Be wary of the Microsoft version of vsnprintf(). It definitely behaves differently from the standard C version when there is not enough space in the buffer (it returns -1 where the standard function returns the required length). It is not entirely clear that the Microsoft version null terminates its output under error conditions, whereas the standard C version does.

Note also the answers to Do you use the TR 24731 safe functions? (see MSDN for the Microsoft version of the vsprintf_s()) and Mac solution for the safe alternatives to unsafe C standard library functions?

  • oh, wicked, never thought of that. On the other hand... :) – Prof. Falken Oct 9 '11 at 22:47
  • ah, I think MS vsprintf() bit me, and I picked up that - 1 habit – Prof. Falken Oct 9 '11 at 23:00
4

Some older versions of SunOS did weird things with snprintf and might have not NUL-terminated the output and had return values that didn't match what everyone else was doing, but anything that has been released in the past 10 years have been doing what C99 says.

  • I notice that XP was released slightly more than 10 years ago. :-) – Prof. Falken Oct 10 '11 at 9:15
  • And this year it was obsoleted. :) – Prof. Falken Jun 17 '14 at 21:15
4

The ambiguity starts from the C Standard itself. Both C99 and C11 have identical description of snprintf function. Here is the description from C99:

7.19.6.5 The snprintf function
Synopsis
1 #include <stdio.h> int snprintf(char * restrict s, size_t n, const char * restrict format, ...);
Description
2 The snprintf function is equivalent to fprintf, except that the output is written into an array (specified by argument s) rather than to a stream. If n is zero, nothing is written, and s may be a null pointer. Otherwise, output characters beyond the n-1st are discarded rather than being written to the array, and a null character is written at the end of the characters actually written into the array. If copying takes place between objects that overlap, the behavior is undefined.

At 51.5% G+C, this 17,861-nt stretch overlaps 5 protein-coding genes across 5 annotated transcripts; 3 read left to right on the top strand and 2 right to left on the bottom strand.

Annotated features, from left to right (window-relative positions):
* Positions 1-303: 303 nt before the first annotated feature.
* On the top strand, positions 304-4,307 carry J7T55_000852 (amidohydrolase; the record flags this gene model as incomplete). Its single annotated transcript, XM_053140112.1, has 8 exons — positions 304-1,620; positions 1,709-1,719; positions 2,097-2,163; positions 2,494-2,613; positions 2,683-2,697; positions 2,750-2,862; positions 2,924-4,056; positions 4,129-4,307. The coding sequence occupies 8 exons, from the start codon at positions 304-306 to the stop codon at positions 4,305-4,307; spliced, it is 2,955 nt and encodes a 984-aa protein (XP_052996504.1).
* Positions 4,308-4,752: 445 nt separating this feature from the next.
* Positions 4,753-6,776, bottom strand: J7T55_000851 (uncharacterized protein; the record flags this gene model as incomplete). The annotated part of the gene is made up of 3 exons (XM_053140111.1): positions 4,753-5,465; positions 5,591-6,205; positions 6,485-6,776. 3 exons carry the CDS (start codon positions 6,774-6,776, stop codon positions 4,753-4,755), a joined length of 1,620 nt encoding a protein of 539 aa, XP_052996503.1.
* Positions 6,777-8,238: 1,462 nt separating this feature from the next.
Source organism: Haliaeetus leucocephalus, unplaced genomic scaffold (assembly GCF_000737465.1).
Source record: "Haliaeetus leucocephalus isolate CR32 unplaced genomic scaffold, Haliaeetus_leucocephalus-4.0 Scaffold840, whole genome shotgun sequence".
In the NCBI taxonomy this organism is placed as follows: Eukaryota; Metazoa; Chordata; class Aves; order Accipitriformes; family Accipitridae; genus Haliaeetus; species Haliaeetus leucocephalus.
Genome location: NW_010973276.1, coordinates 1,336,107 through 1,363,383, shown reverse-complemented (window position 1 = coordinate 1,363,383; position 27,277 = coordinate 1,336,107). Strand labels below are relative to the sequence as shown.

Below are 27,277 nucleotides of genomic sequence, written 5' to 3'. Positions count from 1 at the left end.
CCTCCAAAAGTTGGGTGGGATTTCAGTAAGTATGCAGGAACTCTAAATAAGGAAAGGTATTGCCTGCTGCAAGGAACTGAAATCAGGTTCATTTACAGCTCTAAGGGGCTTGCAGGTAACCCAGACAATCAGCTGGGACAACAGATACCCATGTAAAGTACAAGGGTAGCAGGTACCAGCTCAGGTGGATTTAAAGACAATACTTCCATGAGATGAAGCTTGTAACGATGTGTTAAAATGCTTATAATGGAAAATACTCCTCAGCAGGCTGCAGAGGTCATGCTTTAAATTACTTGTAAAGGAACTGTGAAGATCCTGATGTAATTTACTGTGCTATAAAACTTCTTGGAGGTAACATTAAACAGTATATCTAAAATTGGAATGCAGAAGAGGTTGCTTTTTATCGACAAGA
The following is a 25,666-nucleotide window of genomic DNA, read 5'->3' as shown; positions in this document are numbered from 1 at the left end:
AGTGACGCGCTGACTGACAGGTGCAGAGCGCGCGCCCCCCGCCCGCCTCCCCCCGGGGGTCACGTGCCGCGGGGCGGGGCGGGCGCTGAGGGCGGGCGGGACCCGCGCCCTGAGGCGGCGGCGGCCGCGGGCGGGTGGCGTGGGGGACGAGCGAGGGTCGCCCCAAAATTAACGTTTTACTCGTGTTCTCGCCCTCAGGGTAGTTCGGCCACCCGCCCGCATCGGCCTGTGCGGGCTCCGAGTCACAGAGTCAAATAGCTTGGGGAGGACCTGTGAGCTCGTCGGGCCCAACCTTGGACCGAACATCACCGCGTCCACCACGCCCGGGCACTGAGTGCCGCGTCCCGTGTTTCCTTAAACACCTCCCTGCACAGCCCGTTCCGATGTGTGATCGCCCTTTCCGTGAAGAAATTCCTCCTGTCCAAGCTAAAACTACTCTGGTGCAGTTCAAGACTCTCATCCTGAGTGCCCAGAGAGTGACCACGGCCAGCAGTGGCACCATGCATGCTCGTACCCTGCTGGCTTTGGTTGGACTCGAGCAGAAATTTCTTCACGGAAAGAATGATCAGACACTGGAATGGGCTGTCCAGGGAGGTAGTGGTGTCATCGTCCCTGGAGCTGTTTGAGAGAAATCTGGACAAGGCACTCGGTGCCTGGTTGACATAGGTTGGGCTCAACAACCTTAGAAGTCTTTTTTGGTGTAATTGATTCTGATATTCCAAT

Returns
3 The snprintf function returns the number of characters that would have been written had n been sufficiently large, not counting the terminating null character, or a negative value if an encoding error occurred. Thus, the null-terminated output has been completely written if and only if the returned value is nonnegative and less than n.

On the one hand the sentence

Otherwise, output characters beyond the n-1st are discarded rather than being written to the array, and a null character is written at the end of the characters actually written into the array

says that
if (the s points to a 3-character-long array, and) n is 3, then 2 characters will be written, and the characters beyond the 2nd one are discarded; then the null character is written after those 2 (and the null character will be the 3rd character written).

And this I believe answers the original question.
THE ANSWER:
If copying takes place between objects that overlap, the behavior is undefined.
If n is 0 then nothing is written to the output
otherwise, if no encoding errors encountered, the output is ALWAYS null-terminated (regardless of whether the output fits in the output array or not; if not then some characters are discarded such that the output array is never overflown),
otherwise (if encoding errors are encountered) the output can stay non-null-terminated.

On the other hand
The last sentence

Thus, the null-terminated output has been completely written if and only if the returned value is nonnegative and less than n

gives ambiguity (or my English is not good enough). I can interpret this sentence in at least two ways:
1. The output is null-terminated if and only if the returned value is nonnegative and less than n (which means that if the returned value is not less than n, i.e. the output (including the terminating null character) does not fit in the array, then the output is not null-terminated).
2. The output is complete (no characters have been discarded) if and only if the returned value is nonnegative and less than n.


I believe that the interpretation 1 above contradicts THE ANSWER, causes misunderstanding and lengthy discussions. That is why the last sentence describing the snprintf function needs a change in order to remove any ambiguity (which gives grounds for writing a Proposal to the C language Standard).
The example of non-ambiguous wording I believe can be taken from http://en.cppreference.com/w/c/io/fprintf (see 4)), thanks to @"Martin Ba" for the link.

See also the question "snprintf: Are there any C Standard Proposals/plans to change the description of this func?".

  • 3
    Your interpretation 1 does not seem at all plausible to me. I parse that sentence as "The output (which is, incidentally, null-terminated) has been completely written if ..." which I can only understand as #2. – zwol May 25 '18 at 4:27
  • The negation of the sentence "null-terminated output has been completely written" is "null-terminated output has not been completely written". Nothing more. The negated sentence by itself does not imply that anything has been written (this includes incomplete null-terminated output, incomplete non-null-terminated output, or colourless green ideas). Some other place in the standard says what exactly is written when output is incomplete, and that place states that the output is null terminated unless it's empty (n == 0). – n.m. May 25 '18 at 9:17